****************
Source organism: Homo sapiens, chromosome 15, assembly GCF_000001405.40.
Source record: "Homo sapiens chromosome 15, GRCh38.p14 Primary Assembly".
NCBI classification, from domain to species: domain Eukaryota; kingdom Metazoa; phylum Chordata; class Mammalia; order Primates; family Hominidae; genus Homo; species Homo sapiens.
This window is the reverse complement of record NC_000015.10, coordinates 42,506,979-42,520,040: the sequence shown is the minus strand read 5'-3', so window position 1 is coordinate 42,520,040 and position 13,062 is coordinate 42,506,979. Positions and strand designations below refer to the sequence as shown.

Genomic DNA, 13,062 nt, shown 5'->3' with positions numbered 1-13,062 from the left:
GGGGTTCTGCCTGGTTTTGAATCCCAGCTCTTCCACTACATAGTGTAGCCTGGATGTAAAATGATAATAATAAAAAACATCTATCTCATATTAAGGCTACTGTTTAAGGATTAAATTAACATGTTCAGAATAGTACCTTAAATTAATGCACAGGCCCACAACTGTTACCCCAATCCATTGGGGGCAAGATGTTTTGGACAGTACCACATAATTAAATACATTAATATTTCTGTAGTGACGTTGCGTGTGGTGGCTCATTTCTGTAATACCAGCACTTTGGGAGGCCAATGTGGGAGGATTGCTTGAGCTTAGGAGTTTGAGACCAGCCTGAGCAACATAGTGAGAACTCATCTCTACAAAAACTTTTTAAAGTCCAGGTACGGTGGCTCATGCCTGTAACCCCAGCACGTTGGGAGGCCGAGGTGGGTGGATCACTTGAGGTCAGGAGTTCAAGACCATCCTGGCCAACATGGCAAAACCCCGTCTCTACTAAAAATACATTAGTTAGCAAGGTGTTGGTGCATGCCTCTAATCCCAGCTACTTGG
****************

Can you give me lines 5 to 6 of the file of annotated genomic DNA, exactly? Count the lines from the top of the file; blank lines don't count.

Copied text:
Genomic DNA, 13,062 nt, shown 5'->3' with positions numbered 1-13,062 from the left:
GGGGTTCTGCCTGGTTTTGAATCCCAGCTCTTCCACTACATAGTGTAGCCTGGATGTAAAATGATAATAATAAAAAACATCTATCTCATATTAAGGCTACTGTTTAAGGATTAAATTAACATGTTCAGAATAGTACCTTAAATTAATGCACAGGCCCACAACTGTTACCCCAATCCATTGGGGGCAAGATGTTTTGGACAGTACCACATAATTAAATACATTAATATTTCTGTAGTGACGTTGCGTGTGGTGGCTCATTTCTGTAATACCAGCACTTTGGGAGGCCAATGTGGGAGGATTGCTTGAGCTTAGGAGTTTGAGACCAGCCTGAGCAACATAGTGAGAACTCATCTCTACAAAAACTTTTTAAAGTCCAGGTACGGTGGCTCATGCCTGTAACCCCAGCACGTTGGGAGGCCGAGGTGGGTGGATCACTTGAGGTCAGGAGTTCAAGACCATCCTGGCCAACATGGCAAAACCCCGTCTCTACTAAAAATACATTAGTTAGCAAGGTGTTGGTGCATGCCTCTAATCCCAGCTACTTGG